Justin Tang The Canadian Press “We want to do more. So, therefore, we will continue [our] diplomatic conversations and I would tell you that we will also continue to support solutions which are by and for the Haitians,” declared the Minister of Foreign Affairs, Mélanie Joly.
Canada has taken note of the approval by the United Nations Security Council of a multinational mission in Haiti led by Kenya and is determined to “do more” to help the Haitian people, says the Minister of Foreign Affairs, Mélanie Joly, without specifying what form of involvement Ottawa could consider.
“We take note of what happened in the Security Council yesterday. You know that Canada has always been involved in issues related to Haiti. We will continue to be,” she said Tuesday in a press scrum.
Green light from the Security Council to sending an international force to Haiti
Ms. Joly recalled that Canada announced, last March, additional funding of $100 million to help the Haitian people, more precisely by focusing on strengthening the capacities of the Haitian national police.
“But we want to do more. So, therefore, we will continue [our] diplomatic conversations and I would tell you that we will also continue to support solutions that are by and for the Haitians,” she continued.
The Minister mentioned having met, Monday, with the Canadian Ambassador to the UN, Bob Rae, as well as with his Kenyan counterpart, Alfred Mutua, with whom she is “in contact on a very regular basis “.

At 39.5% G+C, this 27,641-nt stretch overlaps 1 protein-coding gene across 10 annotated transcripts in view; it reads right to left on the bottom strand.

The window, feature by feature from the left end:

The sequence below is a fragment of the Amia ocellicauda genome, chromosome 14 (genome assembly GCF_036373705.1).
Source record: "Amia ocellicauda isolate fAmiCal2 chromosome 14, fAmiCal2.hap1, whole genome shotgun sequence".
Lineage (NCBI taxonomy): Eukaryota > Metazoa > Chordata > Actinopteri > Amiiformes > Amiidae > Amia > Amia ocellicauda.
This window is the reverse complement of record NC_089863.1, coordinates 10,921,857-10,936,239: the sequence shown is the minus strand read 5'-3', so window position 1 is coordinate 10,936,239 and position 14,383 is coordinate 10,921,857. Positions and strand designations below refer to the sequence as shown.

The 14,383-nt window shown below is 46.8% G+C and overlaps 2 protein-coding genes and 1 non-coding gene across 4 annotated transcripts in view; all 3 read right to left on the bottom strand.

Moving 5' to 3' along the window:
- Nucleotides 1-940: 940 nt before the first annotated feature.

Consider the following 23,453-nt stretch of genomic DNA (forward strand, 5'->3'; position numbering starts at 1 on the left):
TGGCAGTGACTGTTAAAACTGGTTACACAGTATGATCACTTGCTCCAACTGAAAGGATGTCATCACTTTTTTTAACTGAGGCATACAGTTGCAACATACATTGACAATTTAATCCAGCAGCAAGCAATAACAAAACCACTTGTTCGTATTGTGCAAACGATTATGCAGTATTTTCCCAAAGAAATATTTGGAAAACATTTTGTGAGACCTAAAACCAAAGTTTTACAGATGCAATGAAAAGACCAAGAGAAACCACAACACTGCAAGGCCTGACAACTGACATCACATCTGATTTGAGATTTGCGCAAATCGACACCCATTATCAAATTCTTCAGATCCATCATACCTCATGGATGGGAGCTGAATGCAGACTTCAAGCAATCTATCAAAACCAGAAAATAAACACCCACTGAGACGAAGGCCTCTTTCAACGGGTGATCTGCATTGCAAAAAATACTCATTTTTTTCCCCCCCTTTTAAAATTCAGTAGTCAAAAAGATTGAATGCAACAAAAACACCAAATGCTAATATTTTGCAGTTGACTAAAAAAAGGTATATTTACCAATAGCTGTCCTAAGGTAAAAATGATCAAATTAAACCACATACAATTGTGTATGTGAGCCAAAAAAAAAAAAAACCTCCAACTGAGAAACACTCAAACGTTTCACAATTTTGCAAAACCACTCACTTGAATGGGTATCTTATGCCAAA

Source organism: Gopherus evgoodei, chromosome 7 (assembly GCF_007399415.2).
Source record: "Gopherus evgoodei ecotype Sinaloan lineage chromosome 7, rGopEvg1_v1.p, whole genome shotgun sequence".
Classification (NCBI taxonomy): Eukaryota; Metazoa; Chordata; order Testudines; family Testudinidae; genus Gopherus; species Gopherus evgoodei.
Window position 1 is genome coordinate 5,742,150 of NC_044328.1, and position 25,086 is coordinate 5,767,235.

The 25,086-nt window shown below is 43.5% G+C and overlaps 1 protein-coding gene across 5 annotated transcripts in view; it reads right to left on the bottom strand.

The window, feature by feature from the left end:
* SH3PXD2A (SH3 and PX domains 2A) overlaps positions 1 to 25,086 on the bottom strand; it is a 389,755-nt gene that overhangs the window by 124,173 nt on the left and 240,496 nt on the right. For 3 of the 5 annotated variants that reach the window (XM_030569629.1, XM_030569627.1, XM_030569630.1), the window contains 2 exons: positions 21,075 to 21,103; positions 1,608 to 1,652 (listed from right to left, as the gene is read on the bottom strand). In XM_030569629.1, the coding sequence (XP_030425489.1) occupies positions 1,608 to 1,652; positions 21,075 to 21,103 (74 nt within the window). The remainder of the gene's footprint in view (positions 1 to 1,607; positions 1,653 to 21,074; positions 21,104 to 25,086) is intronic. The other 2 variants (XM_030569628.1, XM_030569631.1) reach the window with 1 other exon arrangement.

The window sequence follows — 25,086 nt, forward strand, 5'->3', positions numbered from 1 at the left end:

A first mission in 20 years
The United Nations Security Council voted that day to send a multinational force led by Kenya to Haiti to fight violent gangs in the troubled Caribbean country.
The resolution drafted by the United States was approved with 13 votes in favor and 2 abstentions.
It authorizes the deployment of the force for a period of one year, with a review after nine months. It would be the first time a force has been deployed to Haiti since a UN-approved mission nearly 20 years ago.
No deployment date has been set, although Secretary US State Secretary Antony Blinken recently said a security mission to Haiti could be sent “within a few months.”
Kenyan Minister Alfred Mutua told the BBC that the force should be in Haiti from January 1, 2024, “if not before.”
The extent of this force was not immediately specified. The Kenyan government has already offered to send 1,000 police officers. In addition, Jamaica, the Bahamas and Antigua and Barbuda have also committed to sending personnel.
Canada, for its part, has not specified what role it could play, particularly on the military plan.
Last month, the US government of President Joe Biden promised to provide logistics and US$100 million to support the Kenyan-led force.
With the Associated Press